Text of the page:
Many thanks to Touchstone Books for my free copy – all opinions are my own.
In the summer of 2011, just after Nour loses her father to cancer, her mother moves Nour and her sisters from New York City back to Syria to be closer to their family. In order to keep her father’s spirit as she adjusts to her new home, Nour tells herself their favorite story—the tale of Rawiya, a twelfth-century girl who disguised herself as a boy in order to apprentice herself to a famous mapmaker. But the Syria Nour’s parents knew is changing, and it isn’t long before the war reaches their quiet Homs neighborhood. When a stray shell destroys Nour’s house and almost takes her life, she and her family are forced to choose: stay and risk more violence or flee across seven countries of the Middle East and North Africa in search of safety—along the very route Rawiya and her mapmaker took eight hundred years before in their quest to chart the world. As Nour’s family decides to take the risk, their journey becomes more and more dangerous, until they face a choice that could mean the family will be separated forever.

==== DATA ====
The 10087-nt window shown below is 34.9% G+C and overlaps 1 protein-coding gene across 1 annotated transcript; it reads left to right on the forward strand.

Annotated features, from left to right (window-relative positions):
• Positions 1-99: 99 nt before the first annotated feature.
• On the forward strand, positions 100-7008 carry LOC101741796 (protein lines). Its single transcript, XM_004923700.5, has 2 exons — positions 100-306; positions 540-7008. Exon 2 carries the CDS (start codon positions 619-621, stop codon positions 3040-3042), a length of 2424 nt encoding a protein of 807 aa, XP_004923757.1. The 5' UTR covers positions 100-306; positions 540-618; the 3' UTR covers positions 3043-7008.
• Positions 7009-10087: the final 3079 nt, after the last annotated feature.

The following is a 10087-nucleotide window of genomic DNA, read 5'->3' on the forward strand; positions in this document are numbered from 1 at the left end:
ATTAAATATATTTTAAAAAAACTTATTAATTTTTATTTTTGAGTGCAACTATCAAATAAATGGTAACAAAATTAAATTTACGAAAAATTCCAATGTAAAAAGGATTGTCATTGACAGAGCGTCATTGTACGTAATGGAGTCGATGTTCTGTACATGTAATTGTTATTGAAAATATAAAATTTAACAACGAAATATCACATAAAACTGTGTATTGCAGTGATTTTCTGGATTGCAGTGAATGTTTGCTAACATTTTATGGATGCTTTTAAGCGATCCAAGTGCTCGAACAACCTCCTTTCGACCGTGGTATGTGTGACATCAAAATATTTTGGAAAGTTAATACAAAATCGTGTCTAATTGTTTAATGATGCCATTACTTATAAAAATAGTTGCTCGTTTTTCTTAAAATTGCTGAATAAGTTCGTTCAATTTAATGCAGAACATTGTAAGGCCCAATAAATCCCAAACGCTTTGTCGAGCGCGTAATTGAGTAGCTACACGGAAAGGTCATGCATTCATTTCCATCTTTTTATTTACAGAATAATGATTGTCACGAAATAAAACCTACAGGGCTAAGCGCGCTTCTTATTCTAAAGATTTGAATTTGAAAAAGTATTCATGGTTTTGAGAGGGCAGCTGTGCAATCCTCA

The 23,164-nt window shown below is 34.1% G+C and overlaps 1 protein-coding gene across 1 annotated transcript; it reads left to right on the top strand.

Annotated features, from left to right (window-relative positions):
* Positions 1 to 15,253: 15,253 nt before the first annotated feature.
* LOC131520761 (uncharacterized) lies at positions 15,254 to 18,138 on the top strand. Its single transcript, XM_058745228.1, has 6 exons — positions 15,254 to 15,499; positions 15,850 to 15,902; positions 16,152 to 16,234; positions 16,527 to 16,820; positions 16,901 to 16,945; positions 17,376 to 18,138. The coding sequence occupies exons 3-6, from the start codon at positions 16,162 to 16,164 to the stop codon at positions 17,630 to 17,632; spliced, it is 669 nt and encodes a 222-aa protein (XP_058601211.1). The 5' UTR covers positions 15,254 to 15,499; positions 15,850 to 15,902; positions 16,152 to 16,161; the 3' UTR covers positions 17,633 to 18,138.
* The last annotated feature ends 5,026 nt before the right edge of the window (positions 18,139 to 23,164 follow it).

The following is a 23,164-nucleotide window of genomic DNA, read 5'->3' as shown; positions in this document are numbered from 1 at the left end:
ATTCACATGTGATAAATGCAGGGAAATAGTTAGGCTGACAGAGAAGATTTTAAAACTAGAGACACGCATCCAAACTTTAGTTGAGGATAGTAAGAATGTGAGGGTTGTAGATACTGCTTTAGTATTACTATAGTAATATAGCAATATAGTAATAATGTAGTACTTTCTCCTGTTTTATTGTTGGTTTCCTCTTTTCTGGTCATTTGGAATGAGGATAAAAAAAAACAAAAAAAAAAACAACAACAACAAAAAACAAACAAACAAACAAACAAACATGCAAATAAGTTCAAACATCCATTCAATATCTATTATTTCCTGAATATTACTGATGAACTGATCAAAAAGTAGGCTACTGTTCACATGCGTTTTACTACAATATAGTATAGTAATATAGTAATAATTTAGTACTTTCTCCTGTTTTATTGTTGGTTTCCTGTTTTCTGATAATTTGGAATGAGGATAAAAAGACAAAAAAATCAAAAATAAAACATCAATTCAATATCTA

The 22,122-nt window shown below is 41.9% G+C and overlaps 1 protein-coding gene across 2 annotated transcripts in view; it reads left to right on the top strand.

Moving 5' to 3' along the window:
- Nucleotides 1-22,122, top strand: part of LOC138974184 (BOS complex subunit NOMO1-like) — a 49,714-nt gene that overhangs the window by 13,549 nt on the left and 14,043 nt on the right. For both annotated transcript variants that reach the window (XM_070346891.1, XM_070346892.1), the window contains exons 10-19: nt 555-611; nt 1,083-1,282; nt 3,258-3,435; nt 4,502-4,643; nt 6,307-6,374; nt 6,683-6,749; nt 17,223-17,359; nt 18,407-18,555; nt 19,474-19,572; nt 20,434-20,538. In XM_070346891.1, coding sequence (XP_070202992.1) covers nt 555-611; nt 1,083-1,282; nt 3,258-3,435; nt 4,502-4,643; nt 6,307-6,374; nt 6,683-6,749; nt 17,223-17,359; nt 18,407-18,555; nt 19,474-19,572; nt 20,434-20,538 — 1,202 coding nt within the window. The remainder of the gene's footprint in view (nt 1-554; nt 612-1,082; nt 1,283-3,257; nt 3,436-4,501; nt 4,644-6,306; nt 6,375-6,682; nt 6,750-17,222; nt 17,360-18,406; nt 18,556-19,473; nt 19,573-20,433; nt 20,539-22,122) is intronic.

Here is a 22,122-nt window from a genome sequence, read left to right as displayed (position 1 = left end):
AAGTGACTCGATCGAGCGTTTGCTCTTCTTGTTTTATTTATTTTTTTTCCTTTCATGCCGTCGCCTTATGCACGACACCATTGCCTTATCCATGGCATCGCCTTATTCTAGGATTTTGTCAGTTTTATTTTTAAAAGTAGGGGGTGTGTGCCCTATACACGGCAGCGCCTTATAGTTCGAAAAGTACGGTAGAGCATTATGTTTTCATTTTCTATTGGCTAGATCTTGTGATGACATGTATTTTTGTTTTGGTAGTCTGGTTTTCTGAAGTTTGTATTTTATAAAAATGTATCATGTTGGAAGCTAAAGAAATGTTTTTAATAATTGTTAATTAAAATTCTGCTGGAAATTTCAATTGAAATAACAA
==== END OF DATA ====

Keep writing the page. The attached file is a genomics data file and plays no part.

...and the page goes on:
This is a gorgeously written, heartbreaking, and inspiring story. It’s written with a unique perspective, not of a refugee figuring out life in America, but of a family who has to move back to Syria because of a tragic loss. Twelve-year-old Nour was born and raised in New York by two immigrant parents, but after her father dies of cancer, her mother moves her and her sisters to Homs, Syria where family can help out. The Syrian civil war is underway and bombs go off in Homs causing the family to flee to safety. Nour copes with the trauma by comforting herself with a story her father used to tell her. We begin to read alternating timelines between Nour and sixteen-year-old Rawiya from 800 years ago. Joukhadar flawlessly weaves the story of Rawiya into the narrative and it’s quite impressive. It’s such a beautiful way to showcase Nour’s bond with her father. This is an exceptional, imaginative, and emotive debut and I loved every part of it.
Nour and her family endure harrowing, dangerous circumstances as they seek refuge in Jordan, Egypt, Libya, and Algeria, while Rawiya’s journey is more enchanting. But both of their stories overlap in geographical conquests, emotional anguish, coming of age, and that home isn’t necessarily a place, but is where your family is. The amount of detail in this story is incredible from the book within a book, to the maps, to the synesthesia, to being submersed in the world of a refugee! All so good!! MAP OF SALT AND STARS is extraordinary, intense, and incandescent.
My rating is 5 out of 5 stars!
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